There is a certain intimacy involved in having house guests. You make their bed before they arrive and change it after they leave, you give them your towels to use, you provide food and beverages for them and become aware of their likes/dislikes/allergies. All things we don't necessarily do for/know about friends until they have come to stay.
    These things are fine and pretty much what our guests expect. But what about the House Rules? Do we leave the toilet seat up or down; do we rinse our dishes before they go in the dishwasher? (I stayed with a friend years ago, and recently heard that it drove him crazy that I cleaned the dishes before putting them in the dishwasher.)  Do guests leave the door open to have/continue a conversation while in the powder room? Do they borrow your clothes without asking when they are a size 16 and you are a 6 (oh – this makes me look so thin)?
    I have friends/guests who have decided to clean things out for me – my desk, my refrigerator, my closet. I felt like a child when my father told me if I didn't clean up my room he would throw away anything left on the floor or bed. He did, and my grandmother climbed into the trash can to retrieve my stuffed animals in the middle of the night. There I was again – all grown up and secretly sorting through the trash for those old photos that someone decided I no longer needed, for goodness sake,  they were from the sixties and reminded me of when I was young, carefree, and thin; all good things in my mind. Possibly, before long, those photos will be considered vintage and collectible!
    There is a line of intimacy that exists in our house – one that guests should not cross. That line divides our personal space from the common space we allow our guests to share. There is an entire list of TMI that occurs when crossing this line: their personal hygiene habits can be boisterously displayed on your towels (for those guests I do have a set of black towels); her stay-forever-red lipstick now seems permanently etched on your wine glasses; and please – please – if you are kind and thoughtful enough to leave bathrobes for your guests to use, wash them after they leave along with the sheets and towels, and do not forget to empty the pockets first; don't ever assume they didn't use the robe even if you know they brought their own. Don't ask any questions about this – just accept it from one who has been there and you don't want to know where that was!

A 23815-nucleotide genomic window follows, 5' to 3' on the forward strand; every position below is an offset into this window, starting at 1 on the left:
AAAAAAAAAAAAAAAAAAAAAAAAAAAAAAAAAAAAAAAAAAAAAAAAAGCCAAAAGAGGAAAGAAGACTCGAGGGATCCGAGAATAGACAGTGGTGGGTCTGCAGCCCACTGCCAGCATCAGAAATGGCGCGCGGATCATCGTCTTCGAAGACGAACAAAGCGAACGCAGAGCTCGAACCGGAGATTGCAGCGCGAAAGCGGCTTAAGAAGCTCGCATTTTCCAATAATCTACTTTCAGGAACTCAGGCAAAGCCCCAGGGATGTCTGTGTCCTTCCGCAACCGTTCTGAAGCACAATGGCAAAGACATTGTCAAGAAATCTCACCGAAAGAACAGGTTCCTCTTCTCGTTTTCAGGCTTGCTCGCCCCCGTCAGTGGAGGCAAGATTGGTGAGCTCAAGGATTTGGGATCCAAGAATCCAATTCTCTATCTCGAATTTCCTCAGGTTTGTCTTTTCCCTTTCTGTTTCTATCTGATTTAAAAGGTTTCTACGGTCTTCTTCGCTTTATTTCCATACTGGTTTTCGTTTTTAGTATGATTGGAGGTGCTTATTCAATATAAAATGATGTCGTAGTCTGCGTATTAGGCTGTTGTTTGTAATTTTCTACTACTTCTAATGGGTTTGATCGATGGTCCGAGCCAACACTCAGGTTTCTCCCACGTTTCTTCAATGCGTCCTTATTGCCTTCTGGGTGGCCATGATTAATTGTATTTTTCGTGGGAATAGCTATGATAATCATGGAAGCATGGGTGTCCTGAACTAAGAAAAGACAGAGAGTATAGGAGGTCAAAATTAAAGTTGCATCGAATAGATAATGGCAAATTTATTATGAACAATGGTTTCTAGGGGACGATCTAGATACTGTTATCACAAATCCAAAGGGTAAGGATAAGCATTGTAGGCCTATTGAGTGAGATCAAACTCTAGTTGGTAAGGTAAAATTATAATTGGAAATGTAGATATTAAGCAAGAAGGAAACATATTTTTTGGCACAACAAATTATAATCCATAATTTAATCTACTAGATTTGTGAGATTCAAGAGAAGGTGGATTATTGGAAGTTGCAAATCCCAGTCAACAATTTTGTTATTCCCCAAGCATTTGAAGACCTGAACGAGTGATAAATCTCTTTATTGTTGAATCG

Ms. M.S. summers in Maine and people are constantly vying for invitations to her waterside cottage. They might not be so quick to vie if they saw her list of  “House Rules” first; it resembles a not-so-very-short story which would instill visiting fear into a dragon-slayer. Guests who actually read them are wise, and those who do not will certainly cross lines, step on toes, and be posted to the “Those Who Will NOT Be Invited Again” blog. One such foolish guest actually went into the refrigerator while Ms. M.S. was out buying lobsters for dinner, and gathered all the ingredients she deemed necessary for the dinner salad. (Rule #116 (or maybe # 23, I got tired of counting) is: “Did I mention that you may not come into the kitchen? A lot of thought went into that 7 x 9 foot kitchen design and it didn't include you. If I want you in there I'll issue an invitation.”) Imagine how very thrilled Ms. M.S. was when she came home from the lobster pound and found an elaborate salad sitting on her kitchen counter that, not only was not on her dinner menu, but did include all the ingredients she had purchased to make lunch for a meeting she had the next day! (Need I mention the grocery store is fifteen miles away and has the opening hours of a bank?)
    Our good intentions are not necessarily those of our host/ess – so when in doubt, ask first. If you are the host/ess, it doesn't hurt to have a list or set of house rules for the things that are important to you and guests may not know.  However, if you are the guest, don't ever forget to take the host/ess a really, really nice gift!